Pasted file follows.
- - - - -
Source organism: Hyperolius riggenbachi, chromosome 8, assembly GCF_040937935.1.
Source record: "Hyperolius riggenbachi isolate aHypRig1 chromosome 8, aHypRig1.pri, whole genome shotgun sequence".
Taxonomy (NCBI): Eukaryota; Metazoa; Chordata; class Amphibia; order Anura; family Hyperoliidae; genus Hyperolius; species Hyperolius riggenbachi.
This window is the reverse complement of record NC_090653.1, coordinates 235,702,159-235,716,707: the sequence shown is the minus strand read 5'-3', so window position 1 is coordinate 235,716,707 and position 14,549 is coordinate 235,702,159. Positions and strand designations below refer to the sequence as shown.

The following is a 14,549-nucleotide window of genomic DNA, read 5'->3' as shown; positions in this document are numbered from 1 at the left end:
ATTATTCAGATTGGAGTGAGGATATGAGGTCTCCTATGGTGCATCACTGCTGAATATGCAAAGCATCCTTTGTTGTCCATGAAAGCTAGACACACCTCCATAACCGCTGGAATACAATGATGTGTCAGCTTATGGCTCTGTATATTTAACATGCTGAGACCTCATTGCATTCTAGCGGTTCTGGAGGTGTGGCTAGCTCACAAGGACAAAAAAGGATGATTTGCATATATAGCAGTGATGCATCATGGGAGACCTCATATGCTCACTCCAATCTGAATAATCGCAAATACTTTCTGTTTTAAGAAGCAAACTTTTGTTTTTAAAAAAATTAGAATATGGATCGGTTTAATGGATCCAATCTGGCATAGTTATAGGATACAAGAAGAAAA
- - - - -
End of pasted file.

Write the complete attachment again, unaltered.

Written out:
Source organism: Hyperolius riggenbachi, chromosome 8, assembly GCF_040937935.1.
Source record: "Hyperolius riggenbachi isolate aHypRig1 chromosome 8, aHypRig1.pri, whole genome shotgun sequence".
Taxonomy (NCBI): Eukaryota; Metazoa; Chordata; class Amphibia; order Anura; family Hyperoliidae; genus Hyperolius; species Hyperolius riggenbachi.
This window is the reverse complement of record NC_090653.1, coordinates 235,702,159-235,716,707: the sequence shown is the minus strand read 5'-3', so window position 1 is coordinate 235,716,707 and position 14,549 is coordinate 235,702,159. Positions and strand designations below refer to the sequence as shown.

The following is a 14,549-nucleotide window of genomic DNA, read 5'->3' as shown; positions in this document are numbered from 1 at the left end:
ATTATTCAGATTGGAGTGAGGATATGAGGTCTCCTATGGTGCATCACTGCTGAATATGCAAAGCATCCTTTGTTGTCCATGAAAGCTAGACACACCTCCATAACCGCTGGAATACAATGATGTGTCAGCTTATGGCTCTGTATATTTAACATGCTGAGACCTCATTGCATTCTAGCGGTTCTGGAGGTGTGGCTAGCTCACAAGGACAAAAAAGGATGATTTGCATATATAGCAGTGATGCATCATGGGAGACCTCATATGCTCACTCCAATCTGAATAATCGCAAATACTTTCTGTTTTAAGAAGCAAACTTTTGTTTTTAAAAAAATTAGAATATGGATCGGTTTAATGGATCCAATCTGGCATAGTTATAGGATACAAGAAGAAAA